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Endometriosis Excision Specialist in San Francisco Bay Area, California


How Does Endometriosis Occur?

Endometriosis develops when endometrial-like mucosal cells normally found in the endometrial lining of the uterus begin growing (or otherwise become activated through metaplastic transformation) and functioning in other areas or organs of the body. Under the microscope, endometriosis almost always contains mutated versions of the glands and stroma of normal endometrial-like cells found in the uterus. These mutated endometrial-like cells share some similarities with normal glands and stroma, but ultimately act and appear very differently. That’s why it’s important to always refer to endometriosis has having cells that are endometrial-like, but not actually true endometrial-like tissue.

Despite these microscopic differences, endometriotic growths can usually respond to the monthly fluctuations of female sex hormones, in a similar but still aberrant fashion as normal uterine endometrial-like cells do in reproductive-aged women and girls. Because of this, endometriosis growths may bleed, shed, and proliferate in concert with a woman’s monthly menstrual and/or ovulatory cycle. This is why the pain usually becomes most acute around menstruation and/or ovulation, though up to 30-40% of endometriosis sufferers experience pain all the time, acyclic pain, or sometimes even no pain symptoms.

In the broadest terms, many researchers hypothesize that the body’s immune system recognizes that these endometriotic growths are not growing where they should and therefore launches an immune response in order to destroy them. (Others believe that the immune system does not recognize them until it’s too late). As a result of this continued battle between endometriosis and your body’s immune system, the cytokine-prostaglandin response, inflammation, and other immune system factors appear to become chronically dysregulated.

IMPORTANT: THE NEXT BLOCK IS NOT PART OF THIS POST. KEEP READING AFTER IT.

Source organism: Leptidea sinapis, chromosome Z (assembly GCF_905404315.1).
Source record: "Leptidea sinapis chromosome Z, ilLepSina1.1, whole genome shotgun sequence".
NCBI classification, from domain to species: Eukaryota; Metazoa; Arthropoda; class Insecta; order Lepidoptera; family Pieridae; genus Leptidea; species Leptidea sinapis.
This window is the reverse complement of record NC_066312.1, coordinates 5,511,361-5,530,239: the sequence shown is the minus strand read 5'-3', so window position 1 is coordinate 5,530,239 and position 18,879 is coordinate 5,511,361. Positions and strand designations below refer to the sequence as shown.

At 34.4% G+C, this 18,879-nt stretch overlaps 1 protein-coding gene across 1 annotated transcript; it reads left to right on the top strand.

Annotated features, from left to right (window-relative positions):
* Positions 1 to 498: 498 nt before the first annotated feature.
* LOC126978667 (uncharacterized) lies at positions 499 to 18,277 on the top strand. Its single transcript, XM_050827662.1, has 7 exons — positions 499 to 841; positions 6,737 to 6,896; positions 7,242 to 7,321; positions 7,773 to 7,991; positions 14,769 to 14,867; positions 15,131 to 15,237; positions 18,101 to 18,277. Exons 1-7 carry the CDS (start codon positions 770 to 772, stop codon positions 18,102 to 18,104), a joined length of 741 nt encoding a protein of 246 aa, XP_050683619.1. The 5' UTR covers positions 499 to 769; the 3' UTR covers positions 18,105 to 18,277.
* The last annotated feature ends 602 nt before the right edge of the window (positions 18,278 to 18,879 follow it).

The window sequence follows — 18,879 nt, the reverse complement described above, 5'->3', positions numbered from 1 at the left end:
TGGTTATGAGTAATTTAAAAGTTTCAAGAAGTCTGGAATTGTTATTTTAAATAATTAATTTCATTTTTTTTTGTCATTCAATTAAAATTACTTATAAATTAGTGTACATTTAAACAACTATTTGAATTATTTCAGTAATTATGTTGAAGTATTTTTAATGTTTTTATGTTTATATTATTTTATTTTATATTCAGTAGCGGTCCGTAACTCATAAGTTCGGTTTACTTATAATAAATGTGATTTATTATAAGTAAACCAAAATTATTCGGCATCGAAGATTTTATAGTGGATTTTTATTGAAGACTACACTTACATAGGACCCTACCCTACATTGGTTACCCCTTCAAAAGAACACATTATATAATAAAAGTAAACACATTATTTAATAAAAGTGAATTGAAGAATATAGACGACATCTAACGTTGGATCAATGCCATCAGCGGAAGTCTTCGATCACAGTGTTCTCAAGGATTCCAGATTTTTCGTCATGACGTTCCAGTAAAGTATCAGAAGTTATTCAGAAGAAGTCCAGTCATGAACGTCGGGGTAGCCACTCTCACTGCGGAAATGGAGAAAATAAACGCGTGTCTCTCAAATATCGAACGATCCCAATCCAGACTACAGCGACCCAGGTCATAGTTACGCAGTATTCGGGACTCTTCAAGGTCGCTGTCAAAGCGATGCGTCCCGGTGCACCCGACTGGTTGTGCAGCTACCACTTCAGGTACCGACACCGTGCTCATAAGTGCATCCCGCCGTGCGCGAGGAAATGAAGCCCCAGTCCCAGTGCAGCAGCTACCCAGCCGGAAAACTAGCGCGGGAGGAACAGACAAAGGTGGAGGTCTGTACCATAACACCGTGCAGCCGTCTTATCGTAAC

It’s a classic vicious cycle. Partially as a result of this immune response and other factors, severe pain with menstruation, chronic pain independent of menstruation, inflammation, subfertility, infertility, tissue necrosis, and scar tissue (adhesions) can develop. In severe cases, endometriosis causes such extensive damage that serious complications ensue, like life-threatening bowel obstruction, bladder dysregulation, kidney dysfunction, silent loss of kidney (Ureteral endometriosis), collapsed lungs, and destruction of the ovaries and fallopian tubes. Meanwhile, scar tissue formation also damages organs by encasing them together in abnormal ways -in a sense strangling them – which, in severe cases, leads to the so-called frozen pelvis which can cause chronic pain and even loss of organ function.

Like the aberrant agents of destruction that they are, it appears that endometriotic growths can also reprogram genetic pathways, allowing them to continue to become activated possibly from existing cells that have undergone metaplastic transformation.

Whatever the etiology, the end result is that newly activated cells can transform into endometriotic lesions that begin producing their own hormones, nerves, and blood supply. It’s as if endometriosis is determined to live and will do anything to ensure its own survival. In this sense, endometriosis appears to behave in some similar ways as some cancers, even though endometriosis is not cancer and is classified as a benign condition. (Endometriosis is, however, associated with an increased risk of certain cancers).

A combination of genetic predisposition, epigenetic mutations, stem cell dysregulation, immune system dysfunction, and environmental triggers have all been proposed as potential factors in the pathogenesis of endometriosis.

Through all of these potential pathways, endometriosis can be a progressive disease; that is, it can continue to grow or become activated in new places throughout the body and become worse, despite medical and/or surgical interventions and even if the uterus and ovaries have been surgically removed. (This is not to suggest that these growths move or travel; rather, it may be that these cells are in place from birth and are activated through certain environmental, epigenetic, immune, stem cell, or other unknown factors. However, there is no scientific consensus on the etiology, so these are still under the category of hypothesis).

Did you know?

Did you know that teenage girls can develop endometriosis as soon as they start menstruating?

Please email us at for your questions about Endometriosis.

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